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Month: November 2018

Moments with Marty

Written by: CSP-Admin

Three weeks ago, I attended the Leading Age national conference in Philadelphia. Leading Age is the organization that represents the not-for-profit eldercare providers in the United States and Canada. Over 7,000 people attend the conference each year.

Shortly after I landed in Philadelphia after the 5-hour flight from Portland, I learned of the horrific attack on the Tree of Life Synagogue in Pittsburgh. As I walked through the terminal, I was struck by the large groups of people that had gathered around the tv monitors in the waiting in the areas. I, too, stopped and watched for a few minutes. Looking around, I noticed several people in tears. “How can something like this happen in our country?”, was the refrain I heard repeated several times.

Needless to say, the attack and its aftermath had me mournful. It was not a night to socialize. I stayed in my hotel room and watched the news.

I awoke the next morning still feeling somber. The first session of the conference started at 8:00 am Sunday morning. I had signed up for a 4-hour session on hospice. An important topic, but I wondered whether this was really the subject I needed to hear about that morning. I entered to conference to find the seats were filling up quickly. I took a seat at a table with one seat remaining. We all introduced ourselves. It turned out that my tablemates were from Lutheran, Methodist, and Catholic mission-based organizations in the east and mid-west. When I told them, I was from a Jewish organization, all three immediately expressed their condolences on the shooting in Pittsburgh. One even asked me what she could do that day to help. My spirits were lifted hearing their kind words to this total stranger. In retrospect, I should not have been surprised. This was after all a Leading Age conference, an organization of diverse senior care providers, whose missions are based on compassion and caring.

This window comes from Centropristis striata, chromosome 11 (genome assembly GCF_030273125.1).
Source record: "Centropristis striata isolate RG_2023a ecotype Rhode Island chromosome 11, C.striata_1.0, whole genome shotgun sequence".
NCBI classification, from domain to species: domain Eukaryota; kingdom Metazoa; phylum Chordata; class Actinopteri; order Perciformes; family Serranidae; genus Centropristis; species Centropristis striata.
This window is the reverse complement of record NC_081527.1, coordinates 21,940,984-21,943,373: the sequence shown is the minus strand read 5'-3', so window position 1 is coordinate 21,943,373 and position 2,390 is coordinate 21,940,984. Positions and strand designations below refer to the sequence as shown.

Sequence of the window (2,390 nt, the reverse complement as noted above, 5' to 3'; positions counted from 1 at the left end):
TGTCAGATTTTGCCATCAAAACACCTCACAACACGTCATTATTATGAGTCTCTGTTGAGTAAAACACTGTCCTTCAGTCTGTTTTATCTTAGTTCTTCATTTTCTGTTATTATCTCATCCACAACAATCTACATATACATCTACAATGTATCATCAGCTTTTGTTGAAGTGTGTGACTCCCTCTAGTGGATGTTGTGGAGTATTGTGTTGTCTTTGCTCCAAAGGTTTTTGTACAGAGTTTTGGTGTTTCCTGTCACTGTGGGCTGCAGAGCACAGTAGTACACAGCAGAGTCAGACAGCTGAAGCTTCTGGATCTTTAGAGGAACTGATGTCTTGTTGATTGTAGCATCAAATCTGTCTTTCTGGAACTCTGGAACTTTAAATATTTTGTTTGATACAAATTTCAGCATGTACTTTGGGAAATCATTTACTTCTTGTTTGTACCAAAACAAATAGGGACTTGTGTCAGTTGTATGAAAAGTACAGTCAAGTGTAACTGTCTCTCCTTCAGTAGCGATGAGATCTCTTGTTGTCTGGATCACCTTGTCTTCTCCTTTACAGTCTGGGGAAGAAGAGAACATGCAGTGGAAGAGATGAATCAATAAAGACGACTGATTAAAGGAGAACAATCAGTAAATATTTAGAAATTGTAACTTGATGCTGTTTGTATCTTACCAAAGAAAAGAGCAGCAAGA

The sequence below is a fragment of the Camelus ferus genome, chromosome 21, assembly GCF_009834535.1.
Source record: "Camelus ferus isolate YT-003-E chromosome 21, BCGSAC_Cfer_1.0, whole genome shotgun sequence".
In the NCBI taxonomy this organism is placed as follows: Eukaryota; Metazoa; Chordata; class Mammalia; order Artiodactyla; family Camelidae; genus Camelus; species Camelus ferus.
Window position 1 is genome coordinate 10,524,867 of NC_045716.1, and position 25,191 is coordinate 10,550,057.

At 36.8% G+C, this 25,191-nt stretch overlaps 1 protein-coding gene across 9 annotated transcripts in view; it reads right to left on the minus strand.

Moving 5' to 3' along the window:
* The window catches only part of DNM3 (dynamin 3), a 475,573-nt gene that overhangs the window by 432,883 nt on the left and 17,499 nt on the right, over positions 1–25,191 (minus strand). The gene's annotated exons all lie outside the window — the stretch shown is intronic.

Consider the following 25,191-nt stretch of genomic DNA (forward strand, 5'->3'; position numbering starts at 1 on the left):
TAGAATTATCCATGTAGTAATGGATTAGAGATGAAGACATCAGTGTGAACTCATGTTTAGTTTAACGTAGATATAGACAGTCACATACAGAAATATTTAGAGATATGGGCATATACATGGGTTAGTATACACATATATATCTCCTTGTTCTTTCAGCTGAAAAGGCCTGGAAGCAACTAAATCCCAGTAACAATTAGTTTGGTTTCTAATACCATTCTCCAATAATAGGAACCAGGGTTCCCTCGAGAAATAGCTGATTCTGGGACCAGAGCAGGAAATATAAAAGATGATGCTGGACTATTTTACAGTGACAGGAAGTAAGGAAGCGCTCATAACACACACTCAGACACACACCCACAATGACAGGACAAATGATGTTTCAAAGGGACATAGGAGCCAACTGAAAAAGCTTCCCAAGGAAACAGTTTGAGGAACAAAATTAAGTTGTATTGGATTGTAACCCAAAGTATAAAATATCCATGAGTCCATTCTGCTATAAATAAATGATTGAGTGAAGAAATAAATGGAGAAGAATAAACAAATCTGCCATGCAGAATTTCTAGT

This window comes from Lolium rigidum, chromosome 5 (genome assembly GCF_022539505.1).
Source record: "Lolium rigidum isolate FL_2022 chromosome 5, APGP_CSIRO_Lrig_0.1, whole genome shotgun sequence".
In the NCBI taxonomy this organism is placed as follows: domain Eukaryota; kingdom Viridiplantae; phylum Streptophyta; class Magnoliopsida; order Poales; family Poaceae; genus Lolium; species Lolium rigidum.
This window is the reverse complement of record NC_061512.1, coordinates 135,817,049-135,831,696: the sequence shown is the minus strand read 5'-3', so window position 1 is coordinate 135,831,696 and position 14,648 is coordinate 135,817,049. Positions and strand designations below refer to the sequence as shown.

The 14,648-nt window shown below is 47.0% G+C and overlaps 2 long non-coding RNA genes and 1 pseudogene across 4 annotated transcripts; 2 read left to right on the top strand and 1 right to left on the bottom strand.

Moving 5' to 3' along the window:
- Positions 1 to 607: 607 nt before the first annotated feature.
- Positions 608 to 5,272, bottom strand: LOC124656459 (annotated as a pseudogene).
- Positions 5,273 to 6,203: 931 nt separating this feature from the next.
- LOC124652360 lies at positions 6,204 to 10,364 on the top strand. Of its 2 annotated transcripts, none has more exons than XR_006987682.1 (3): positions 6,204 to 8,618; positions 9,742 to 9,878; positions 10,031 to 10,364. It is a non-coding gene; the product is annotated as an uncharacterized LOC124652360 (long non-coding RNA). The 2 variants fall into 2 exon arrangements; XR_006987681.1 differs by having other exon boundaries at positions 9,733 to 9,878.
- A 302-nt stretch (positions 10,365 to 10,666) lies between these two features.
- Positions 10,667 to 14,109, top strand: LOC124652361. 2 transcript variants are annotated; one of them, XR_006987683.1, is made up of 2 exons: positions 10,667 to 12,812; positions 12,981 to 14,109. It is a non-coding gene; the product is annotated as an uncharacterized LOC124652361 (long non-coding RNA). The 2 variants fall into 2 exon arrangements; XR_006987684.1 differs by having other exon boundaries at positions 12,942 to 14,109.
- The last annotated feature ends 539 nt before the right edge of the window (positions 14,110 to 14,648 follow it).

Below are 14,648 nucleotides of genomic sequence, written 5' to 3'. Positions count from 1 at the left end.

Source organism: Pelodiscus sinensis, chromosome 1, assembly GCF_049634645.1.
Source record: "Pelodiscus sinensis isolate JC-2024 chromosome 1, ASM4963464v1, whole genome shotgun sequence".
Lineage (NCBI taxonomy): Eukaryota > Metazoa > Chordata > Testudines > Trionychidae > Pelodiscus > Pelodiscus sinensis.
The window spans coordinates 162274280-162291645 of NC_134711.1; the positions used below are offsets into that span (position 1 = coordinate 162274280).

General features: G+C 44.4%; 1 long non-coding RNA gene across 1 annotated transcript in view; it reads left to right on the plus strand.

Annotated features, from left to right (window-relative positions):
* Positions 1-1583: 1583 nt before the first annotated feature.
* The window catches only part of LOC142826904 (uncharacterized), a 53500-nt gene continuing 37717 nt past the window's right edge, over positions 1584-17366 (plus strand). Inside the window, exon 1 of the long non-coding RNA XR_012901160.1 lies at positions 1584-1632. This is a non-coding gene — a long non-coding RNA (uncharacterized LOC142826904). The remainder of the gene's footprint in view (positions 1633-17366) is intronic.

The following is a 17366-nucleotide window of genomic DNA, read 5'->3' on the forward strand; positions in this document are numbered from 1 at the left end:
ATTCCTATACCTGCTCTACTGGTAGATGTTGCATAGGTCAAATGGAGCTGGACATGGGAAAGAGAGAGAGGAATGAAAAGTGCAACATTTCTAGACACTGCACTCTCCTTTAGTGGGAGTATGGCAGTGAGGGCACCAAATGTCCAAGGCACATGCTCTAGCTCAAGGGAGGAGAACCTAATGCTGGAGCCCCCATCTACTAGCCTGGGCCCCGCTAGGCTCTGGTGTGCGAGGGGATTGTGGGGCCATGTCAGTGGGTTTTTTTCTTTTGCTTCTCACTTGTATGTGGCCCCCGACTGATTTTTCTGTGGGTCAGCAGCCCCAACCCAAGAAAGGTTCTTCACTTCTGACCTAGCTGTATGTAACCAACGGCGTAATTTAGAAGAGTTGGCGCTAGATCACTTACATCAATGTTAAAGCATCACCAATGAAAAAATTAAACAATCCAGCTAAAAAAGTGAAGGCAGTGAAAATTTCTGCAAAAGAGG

When I returned to CSP later in the week my spirits were lifted yet again by the generosity of spirit shown by a group of residents from Mary’s Woods, the Catholic mission-based life plan community. A group of residents had sent a beautiful note of condolence to the residents of Rose Schnitzer Manor. It appears below.

Dear Residents of Cedar Sinai Park,
It is with great sadness that we reach out to you
today in response to the shooting at the Tree of
Life synagogue in Pittsburgh. We stand in